In those last weeks, I came across a book that offered 10 commandments for pastors leaving churches[1]. Not all fit every situation, but the commandments included: know when it is time to go; explain yourself; do not steal away; affirm the congregation’s ministry; try to mend fences; help your successor to have a good start; be gentle with yourself; attend to your family; stay away (usually) once you’ve left; grieve; and the eleventh commandment, move on.

Some of those things I did better than others. ‘Explain yourself’ needs to be done with wisdom. A ‘staying away’ that involved a total break with a community that had been family for nearly 18 years would be unnatural. Yet I have had to be scrupulously careful not to trespass in any way on the pastoral role it is no longer my place to fulfil.

Moving on

Moving on is costly. There is the question of finding the energy to start all over again, to grow a whole new complex of relationships and connections. In the discomfort of readjusting, there is the danger of comparing where you are with where you were, forgetting the rosy glow that airbrushes out the imperfections of the past. There is the temptation to express your own discomfort in unfair criticism of the new situation.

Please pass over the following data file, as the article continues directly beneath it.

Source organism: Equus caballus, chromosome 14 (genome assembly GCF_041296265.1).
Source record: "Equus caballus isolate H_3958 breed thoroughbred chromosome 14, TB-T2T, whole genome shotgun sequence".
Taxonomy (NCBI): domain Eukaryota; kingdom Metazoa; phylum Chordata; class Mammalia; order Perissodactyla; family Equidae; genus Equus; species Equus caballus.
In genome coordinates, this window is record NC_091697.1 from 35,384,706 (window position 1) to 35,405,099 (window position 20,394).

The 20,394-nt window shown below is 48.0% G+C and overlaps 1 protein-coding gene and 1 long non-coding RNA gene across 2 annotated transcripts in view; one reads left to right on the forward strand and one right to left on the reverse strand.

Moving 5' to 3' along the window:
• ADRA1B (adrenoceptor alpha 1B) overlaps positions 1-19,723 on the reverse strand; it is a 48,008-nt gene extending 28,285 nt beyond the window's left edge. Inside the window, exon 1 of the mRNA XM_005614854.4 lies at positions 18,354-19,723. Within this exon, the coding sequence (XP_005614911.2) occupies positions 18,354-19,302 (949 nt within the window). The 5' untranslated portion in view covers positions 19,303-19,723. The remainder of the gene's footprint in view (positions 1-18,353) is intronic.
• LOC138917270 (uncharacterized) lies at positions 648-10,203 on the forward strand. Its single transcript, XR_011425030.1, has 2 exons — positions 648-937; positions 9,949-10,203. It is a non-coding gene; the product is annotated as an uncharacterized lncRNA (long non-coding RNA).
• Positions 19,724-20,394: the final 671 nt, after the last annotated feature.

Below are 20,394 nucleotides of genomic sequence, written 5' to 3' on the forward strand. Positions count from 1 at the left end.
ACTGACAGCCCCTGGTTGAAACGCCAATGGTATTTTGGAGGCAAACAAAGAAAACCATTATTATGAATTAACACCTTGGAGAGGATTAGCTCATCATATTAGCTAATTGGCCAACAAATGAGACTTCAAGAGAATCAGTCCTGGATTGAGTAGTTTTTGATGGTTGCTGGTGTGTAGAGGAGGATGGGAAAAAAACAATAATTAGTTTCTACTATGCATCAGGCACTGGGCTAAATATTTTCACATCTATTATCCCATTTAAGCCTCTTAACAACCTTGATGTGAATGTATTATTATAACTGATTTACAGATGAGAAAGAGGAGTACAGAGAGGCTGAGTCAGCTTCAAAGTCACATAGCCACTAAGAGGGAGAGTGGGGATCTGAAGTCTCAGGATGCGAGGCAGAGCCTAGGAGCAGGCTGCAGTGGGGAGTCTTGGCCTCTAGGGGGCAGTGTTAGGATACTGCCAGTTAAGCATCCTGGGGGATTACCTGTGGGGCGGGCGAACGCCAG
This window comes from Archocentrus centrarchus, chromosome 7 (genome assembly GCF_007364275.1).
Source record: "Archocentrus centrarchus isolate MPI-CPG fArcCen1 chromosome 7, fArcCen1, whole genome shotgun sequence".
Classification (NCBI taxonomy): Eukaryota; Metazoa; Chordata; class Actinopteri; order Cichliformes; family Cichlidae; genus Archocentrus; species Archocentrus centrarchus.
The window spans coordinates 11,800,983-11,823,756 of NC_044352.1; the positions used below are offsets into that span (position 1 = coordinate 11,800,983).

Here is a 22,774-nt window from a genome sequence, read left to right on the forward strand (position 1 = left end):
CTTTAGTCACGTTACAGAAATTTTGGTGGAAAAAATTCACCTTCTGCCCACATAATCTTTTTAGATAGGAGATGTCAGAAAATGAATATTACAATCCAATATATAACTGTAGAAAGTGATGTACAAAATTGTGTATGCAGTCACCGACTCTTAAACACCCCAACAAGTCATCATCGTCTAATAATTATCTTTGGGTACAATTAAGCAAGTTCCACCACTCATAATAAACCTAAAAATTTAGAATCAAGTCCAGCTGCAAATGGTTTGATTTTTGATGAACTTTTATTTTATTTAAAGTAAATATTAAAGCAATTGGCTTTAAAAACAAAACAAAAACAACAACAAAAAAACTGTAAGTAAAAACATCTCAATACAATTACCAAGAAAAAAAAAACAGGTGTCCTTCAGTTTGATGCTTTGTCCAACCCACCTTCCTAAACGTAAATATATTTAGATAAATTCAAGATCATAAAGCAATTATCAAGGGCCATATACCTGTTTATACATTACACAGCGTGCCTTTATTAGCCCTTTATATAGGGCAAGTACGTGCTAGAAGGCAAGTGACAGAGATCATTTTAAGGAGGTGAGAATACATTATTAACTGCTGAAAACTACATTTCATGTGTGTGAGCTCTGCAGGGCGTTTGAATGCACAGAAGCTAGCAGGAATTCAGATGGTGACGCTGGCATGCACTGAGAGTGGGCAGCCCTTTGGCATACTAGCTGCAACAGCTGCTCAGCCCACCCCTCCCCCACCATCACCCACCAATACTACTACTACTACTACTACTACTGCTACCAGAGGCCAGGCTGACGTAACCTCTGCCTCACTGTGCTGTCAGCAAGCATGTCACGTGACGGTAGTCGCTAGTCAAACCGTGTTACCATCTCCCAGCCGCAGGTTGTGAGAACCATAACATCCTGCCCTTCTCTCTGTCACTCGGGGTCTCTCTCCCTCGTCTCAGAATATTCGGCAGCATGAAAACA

For, me, however, there is something else happening in this move. A few years ago, while on retreat, I had a real experience in prayer of ‘turning for home’. In mid-life, I saw myself turning from the journey out, to begin the journey home to God. Many have written about spirituality for the second half of life, the years between 40 and 85+, with their different priorities and emphases. However, for me, the moving on from the church and the moving into the second leg of life’s journey are somehow coming together. This leaves me with a sense that I will never be as settled again as I was. Having recognised that, there is a sense of liberation. Life is now more about journey than settled-ness; I am beginning to look not to replicate what was so much as to anticipate what might be.

Moving is always an intimation of mortality. This move for me has perhaps been even more so. I recently read an account by a man of his wife’s death where he describes her dying as “being released into the infinite possibilities of God”. My hope and prayer is that I will hold on to something of the sense of liberation, and joy of God’s infinite possibilities, through a very long journey home!

[1] Farris, Lawrence W., Ten Commandments for Pastors Leaving a Congregation.  (Grand Rapids: Wm.B.Eerdmans, 2006) 91pp.  

Susan Stevenson

Minister of Chatsworth Baptist Church, West Norwood

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You are reading Time To Move On by Susan Stevenson, part of Issue 51 of Ministry Today, published in March 2011.